The Credit Rally of 2009

I commented on a previous post about how I think index funds could be driving the high yield / credit rally that we have seen in distressed debt and on-the run vanilla high yield in the past 6 months.

Accrued Interest, one of my favorite blogs out there, posted a fantastic piece on mutual fund flows over the past two years, and what effects these might have had on the credit rally:
"So far this year investors have added virtually nothing to equity funds. There is no mania there, at least not when it comes to retail mutual fund investors. Now there is significant variation month-by-month. In the first three months of 2009, investors withdrew $40 billion only to add $53 billion since. But even there, it doesn't look like a mania at all. Over the last 6 weeks, there have been $4 billion in net redemptions. Even the $53 in net purchases over the last 6-months seems paltry compared with the $233 billion in redemptions last year.

By contrast, take a look at bond funds. Fund investors have made net purchases to the tune of $253 billion so far this year. That is just about double the last two years of net purchases combined.

And unlike stocks, bond investors don't have any need to "catch up." If anything, mutual fund investors would seem to have come into 2009 over weighted in bonds. Not only did mutual fund investors redeem $233 billion in equity funds in 2008, those same funds plunged in market value during the year. If retail investors followed any kind of rebalancing discipline (no laughing back there anyone who deals with retail investors... I said "if"), there would be the need to redeem bond funds and buy stock funds. Right now the opposite is happening.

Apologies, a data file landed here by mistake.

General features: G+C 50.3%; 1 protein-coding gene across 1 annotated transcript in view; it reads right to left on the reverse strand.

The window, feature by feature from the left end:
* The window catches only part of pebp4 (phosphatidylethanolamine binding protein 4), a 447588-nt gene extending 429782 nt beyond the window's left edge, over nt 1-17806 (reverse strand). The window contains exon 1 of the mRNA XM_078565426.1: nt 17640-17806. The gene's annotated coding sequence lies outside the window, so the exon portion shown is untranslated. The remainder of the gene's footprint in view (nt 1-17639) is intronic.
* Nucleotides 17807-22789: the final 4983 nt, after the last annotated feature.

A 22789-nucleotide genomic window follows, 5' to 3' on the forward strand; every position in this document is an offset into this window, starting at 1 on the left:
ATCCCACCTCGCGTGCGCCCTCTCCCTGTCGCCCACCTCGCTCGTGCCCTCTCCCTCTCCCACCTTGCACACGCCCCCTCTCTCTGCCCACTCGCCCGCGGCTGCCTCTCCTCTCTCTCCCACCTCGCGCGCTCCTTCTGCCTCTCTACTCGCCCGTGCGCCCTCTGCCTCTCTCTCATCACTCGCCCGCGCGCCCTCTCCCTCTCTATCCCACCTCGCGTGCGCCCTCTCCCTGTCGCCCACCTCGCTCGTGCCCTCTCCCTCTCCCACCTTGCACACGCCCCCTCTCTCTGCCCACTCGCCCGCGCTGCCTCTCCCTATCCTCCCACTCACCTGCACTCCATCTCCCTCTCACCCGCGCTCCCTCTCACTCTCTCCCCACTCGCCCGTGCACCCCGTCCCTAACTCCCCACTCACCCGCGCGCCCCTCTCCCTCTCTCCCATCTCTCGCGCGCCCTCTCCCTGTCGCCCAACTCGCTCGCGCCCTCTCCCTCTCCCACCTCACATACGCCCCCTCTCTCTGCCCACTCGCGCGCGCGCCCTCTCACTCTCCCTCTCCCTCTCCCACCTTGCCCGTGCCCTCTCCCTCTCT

So it makes one wonder. If there is a bubble, isn't it more likely in bonds? If there is an asset class that is getting more than its fair share of the excess liquidity, it isn't stocks. Its debt."
What a fantastic posts. I wonder how much of the fund flows have been to index funds who apparently cannot get their hands on bands in the primary and hence are pushing up prices after the break? Is that why we are seeing IG bonds trade 20-30 basis points tighter than when issued or high yield bonds trade up 3 - 6 points on the break?



hunter [at] distressed-debt-investing [dot] com

About Me

I have spent the majority of my career as a value investor. For the past 8 years, I have worked on the buy side as a distressed debt and high yield investor.